Animal Care Folks: Are Dogs Getting Crazier?

Danya Linehan and Animal Care | Stautzenberger College Animal Care Folks: Are Dogs Getting Crazier?
On April 14, 2016

Were retro-dogs from the 1960’s & 1970’s less crazy than post-millennial dogs? It seems that way! If you are a veterinarian, veterinary technician, animal groomer, or any animal professional involved with animal welfare or animal care, you may be nodding your head in agreement. So why?
Years ago, we worked less. We were outside more. Our social networks included hanging out with neighbors on the porch, playing pick-up games of basketball and softball, and walking in the park rather than Facebook, Instagram & LinkedIn. We had 3 channels, 1 phone (on a cord), and 0 iPads or X-boxes.
Our dogs were with us. They were socializing, running, playing, walking, fetching and getting tired out. Without even trying, we were more likely to give dogs what they needed 40 years ago than we are today.

Who are dogs, and what do they need?

  • Dogs are busy, active, SOCIAL, smart creatures who love to have a steady job.
  • Dogs bark, dig, chew, play, run, adore you and want attention.
  • Dogs range from roughly 3 pounds to over 200 pounds.  Their “Jobs” include everything from herding & retrieving to hunting and protecting.
  •  Dogs must have social contact to be complete.

What do many of us do?

  • Keep our dogs in our homes. We work 8-12 hours a day.
  • If the weather is nice and we have any glimmer of energy left, our dogs get to go for a 20-minute walk, if not they go out in the yard to “Do their business” and then back inside.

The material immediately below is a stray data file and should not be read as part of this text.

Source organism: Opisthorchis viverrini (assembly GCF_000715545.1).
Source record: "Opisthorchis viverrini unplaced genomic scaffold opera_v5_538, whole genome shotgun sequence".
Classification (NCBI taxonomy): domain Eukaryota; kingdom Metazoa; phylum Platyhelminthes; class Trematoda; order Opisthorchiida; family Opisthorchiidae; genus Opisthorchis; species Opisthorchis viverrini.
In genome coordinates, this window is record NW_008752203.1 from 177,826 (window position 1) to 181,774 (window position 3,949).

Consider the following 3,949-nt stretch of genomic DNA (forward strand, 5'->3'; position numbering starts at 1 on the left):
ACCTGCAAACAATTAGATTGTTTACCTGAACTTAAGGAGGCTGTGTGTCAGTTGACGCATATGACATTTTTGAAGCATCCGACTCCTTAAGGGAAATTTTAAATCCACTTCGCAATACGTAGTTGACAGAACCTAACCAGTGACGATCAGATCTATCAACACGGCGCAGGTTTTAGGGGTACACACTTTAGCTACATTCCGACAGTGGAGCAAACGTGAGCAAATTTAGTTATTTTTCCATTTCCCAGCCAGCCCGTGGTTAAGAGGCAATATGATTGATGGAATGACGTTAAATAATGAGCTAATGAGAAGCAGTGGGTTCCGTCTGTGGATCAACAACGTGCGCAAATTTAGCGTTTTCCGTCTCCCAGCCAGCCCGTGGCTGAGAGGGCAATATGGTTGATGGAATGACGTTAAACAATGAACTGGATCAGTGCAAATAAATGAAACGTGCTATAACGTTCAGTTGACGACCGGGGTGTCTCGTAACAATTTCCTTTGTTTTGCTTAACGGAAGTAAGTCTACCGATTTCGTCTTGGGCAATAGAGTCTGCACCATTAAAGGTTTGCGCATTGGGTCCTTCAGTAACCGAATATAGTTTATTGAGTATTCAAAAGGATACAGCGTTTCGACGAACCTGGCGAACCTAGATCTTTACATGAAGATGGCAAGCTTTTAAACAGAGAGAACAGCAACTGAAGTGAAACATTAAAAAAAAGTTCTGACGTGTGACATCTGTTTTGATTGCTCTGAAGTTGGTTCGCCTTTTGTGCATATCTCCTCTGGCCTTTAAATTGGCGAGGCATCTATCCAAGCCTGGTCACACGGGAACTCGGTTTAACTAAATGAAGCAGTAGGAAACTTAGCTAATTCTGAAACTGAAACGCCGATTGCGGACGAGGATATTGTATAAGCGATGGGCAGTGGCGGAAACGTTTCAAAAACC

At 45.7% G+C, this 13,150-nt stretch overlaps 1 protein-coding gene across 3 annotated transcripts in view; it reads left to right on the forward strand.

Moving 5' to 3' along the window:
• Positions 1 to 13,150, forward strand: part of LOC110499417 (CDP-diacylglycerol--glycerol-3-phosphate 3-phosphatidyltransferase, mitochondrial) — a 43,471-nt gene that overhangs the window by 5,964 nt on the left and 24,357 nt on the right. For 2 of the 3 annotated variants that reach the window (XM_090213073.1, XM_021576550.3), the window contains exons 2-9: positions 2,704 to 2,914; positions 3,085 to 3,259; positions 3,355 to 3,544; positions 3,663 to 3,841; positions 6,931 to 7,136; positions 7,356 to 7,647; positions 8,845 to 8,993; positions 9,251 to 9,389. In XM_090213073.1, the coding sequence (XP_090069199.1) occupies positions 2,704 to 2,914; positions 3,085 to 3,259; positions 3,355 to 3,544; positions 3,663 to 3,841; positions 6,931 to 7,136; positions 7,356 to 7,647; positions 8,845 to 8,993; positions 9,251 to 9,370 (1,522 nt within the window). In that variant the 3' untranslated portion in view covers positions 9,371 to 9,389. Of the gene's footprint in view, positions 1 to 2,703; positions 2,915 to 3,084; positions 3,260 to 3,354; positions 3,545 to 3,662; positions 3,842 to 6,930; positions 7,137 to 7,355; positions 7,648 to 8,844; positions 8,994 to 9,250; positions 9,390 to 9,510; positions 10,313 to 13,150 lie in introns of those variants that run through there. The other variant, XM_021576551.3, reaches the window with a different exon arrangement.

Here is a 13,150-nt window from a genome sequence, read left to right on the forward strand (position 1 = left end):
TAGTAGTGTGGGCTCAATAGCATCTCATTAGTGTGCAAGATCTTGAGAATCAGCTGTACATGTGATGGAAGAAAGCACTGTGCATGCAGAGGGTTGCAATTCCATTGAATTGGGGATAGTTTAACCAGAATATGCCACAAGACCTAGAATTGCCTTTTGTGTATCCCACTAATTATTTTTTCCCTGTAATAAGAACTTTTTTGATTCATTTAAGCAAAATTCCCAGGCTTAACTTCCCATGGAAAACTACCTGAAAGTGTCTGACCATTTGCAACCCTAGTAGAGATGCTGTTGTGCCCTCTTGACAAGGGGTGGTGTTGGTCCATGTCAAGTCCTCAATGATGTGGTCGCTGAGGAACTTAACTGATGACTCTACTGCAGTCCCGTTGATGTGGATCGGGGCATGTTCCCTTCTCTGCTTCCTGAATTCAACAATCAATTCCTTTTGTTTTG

• Many of our dogs are bored and lonely!

What else do we silly humans do?

  • We have the audacity to get mad at our dogs for being dogs.
  • We are aggravated when they bark, dig, chew, play, run and adore us.
  • We are impatient when they seek our attention a little too much, or too often, or at the wrong time, or in a way that we don’t feel like dealing with right now.

What should we silly humans consider?

  • Meeting our dogs’ basic needs. To a large degree, they are already fitting into our worlds with remarkable grace.
  • We need to meet them part-way.
  • Educate yourself in animal behavior, animal care and animal science. 
  • Ask your veterinarian, dog groomer or veterinary technician for help with dog behavior suggestions and referrals to responsible, reputable dog trainers or doggy daycare centers
  • Ask your animal care professionals to direct you to helpful, legitimate and FREE sources on the web, like those linked below

Choose wisely:

  • Don’t select a 9-week old puppy if you do not have the schedule for training a puppy!  You don’t have to be a vet tech to teach a puppy, but you do need patience, time, consistency and a little knowledge.
  • If you are a couch potato and plan to remain a couch potato, please adopt an older couch potato dog.
  • If you choose a young, active, driven dog, be prepared to step it up and make the time for agility training, running, walking, playing fetch, and arranging doggy play dates.


  • Especially crucial if you start with a puppy, socialize them well.
  • This means introducing them over and over again to men, women, kids of all ages, other dogs, horses, cats, and even the mail carriers.
  • Socialization involves providing safe, positive experiences with any other living creatures your dog is likely to encounter.
  • Great socialization helps dogs navigate a chaotic world with far less fear and anxiety.